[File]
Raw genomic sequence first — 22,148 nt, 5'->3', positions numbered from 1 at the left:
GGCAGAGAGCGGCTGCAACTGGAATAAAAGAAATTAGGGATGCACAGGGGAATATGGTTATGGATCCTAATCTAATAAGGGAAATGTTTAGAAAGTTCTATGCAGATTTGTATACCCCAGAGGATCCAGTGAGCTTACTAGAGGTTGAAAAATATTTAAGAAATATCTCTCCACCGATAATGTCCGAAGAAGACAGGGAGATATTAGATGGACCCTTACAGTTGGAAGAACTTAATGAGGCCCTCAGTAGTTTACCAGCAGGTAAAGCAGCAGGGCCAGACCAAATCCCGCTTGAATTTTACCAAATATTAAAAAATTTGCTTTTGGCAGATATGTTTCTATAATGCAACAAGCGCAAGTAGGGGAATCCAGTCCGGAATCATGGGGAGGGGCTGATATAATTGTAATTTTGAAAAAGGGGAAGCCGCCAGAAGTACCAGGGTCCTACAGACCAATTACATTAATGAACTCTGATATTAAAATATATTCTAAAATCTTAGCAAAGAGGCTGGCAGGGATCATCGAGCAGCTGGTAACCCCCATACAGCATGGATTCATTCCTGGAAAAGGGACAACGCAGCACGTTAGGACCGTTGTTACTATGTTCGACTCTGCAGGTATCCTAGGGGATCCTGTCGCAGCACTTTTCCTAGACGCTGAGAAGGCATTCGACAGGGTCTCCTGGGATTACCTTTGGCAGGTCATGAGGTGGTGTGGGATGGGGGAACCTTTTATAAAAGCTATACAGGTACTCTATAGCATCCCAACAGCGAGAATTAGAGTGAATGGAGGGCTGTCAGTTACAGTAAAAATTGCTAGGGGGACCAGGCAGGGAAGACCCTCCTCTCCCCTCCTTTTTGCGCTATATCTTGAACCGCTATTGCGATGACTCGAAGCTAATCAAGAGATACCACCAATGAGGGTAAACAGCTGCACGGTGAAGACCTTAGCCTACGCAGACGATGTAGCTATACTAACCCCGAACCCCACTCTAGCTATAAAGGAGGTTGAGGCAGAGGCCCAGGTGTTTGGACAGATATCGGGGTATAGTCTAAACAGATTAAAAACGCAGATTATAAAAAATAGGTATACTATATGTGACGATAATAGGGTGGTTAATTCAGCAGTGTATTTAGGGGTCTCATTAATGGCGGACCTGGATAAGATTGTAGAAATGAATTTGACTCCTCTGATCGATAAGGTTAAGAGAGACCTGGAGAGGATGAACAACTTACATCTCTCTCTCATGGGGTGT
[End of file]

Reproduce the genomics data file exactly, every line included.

Raw genomic sequence first — 22,148 nt, 5'->3', positions numbered from 1 at the left:
GGCAGAGAGCGGCTGCAACTGGAATAAAAGAAATTAGGGATGCACAGGGGAATATGGTTATGGATCCTAATCTAATAAGGGAAATGTTTAGAAAGTTCTATGCAGATTTGTATACCCCAGAGGATCCAGTGAGCTTACTAGAGGTTGAAAAATATTTAAGAAATATCTCTCCACCGATAATGTCCGAAGAAGACAGGGAGATATTAGATGGACCCTTACAGTTGGAAGAACTTAATGAGGCCCTCAGTAGTTTACCAGCAGGTAAAGCAGCAGGGCCAGACCAAATCCCGCTTGAATTTTACCAAATATTAAAAAATTTGCTTTTGGCAGATATGTTTCTATAATGCAACAAGCGCAAGTAGGGGAATCCAGTCCGGAATCATGGGGAGGGGCTGATATAATTGTAATTTTGAAAAAGGGGAAGCCGCCAGAAGTACCAGGGTCCTACAGACCAATTACATTAATGAACTCTGATATTAAAATATATTCTAAAATCTTAGCAAAGAGGCTGGCAGGGATCATCGAGCAGCTGGTAACCCCCATACAGCATGGATTCATTCCTGGAAAAGGGACAACGCAGCACGTTAGGACCGTTGTTACTATGTTCGACTCTGCAGGTATCCTAGGGGATCCTGTCGCAGCACTTTTCCTAGACGCTGAGAAGGCATTCGACAGGGTCTCCTGGGATTACCTTTGGCAGGTCATGAGGTGGTGTGGGATGGGGGAACCTTTTATAAAAGCTATACAGGTACTCTATAGCATCCCAACAGCGAGAATTAGAGTGAATGGAGGGCTGTCAGTTACAGTAAAAATTGCTAGGGGGACCAGGCAGGGAAGACCCTCCTCTCCCCTCCTTTTTGCGCTATATCTTGAACCGCTATTGCGATGACTCGAAGCTAATCAAGAGATACCACCAATGAGGGTAAACAGCTGCACGGTGAAGACCTTAGCCTACGCAGACGATGTAGCTATACTAACCCCGAACCCCACTCTAGCTATAAAGGAGGTTGAGGCAGAGGCCCAGGTGTTTGGACAGATATCGGGGTATAGTCTAAACAGATTAAAAACGCAGATTATAAAAAATAGGTATACTATATGTGACGATAATAGGGTGGTTAATTCAGCAGTGTATTTAGGGGTCTCATTAATGGCGGACCTGGATAAGATTGTAGAAATGAATTTGACTCCTCTGATCGATAAGGTTAAGAGAGACCTGGAGAGGATGAACAACTTACATCTCTCTCTCATGGGGTGT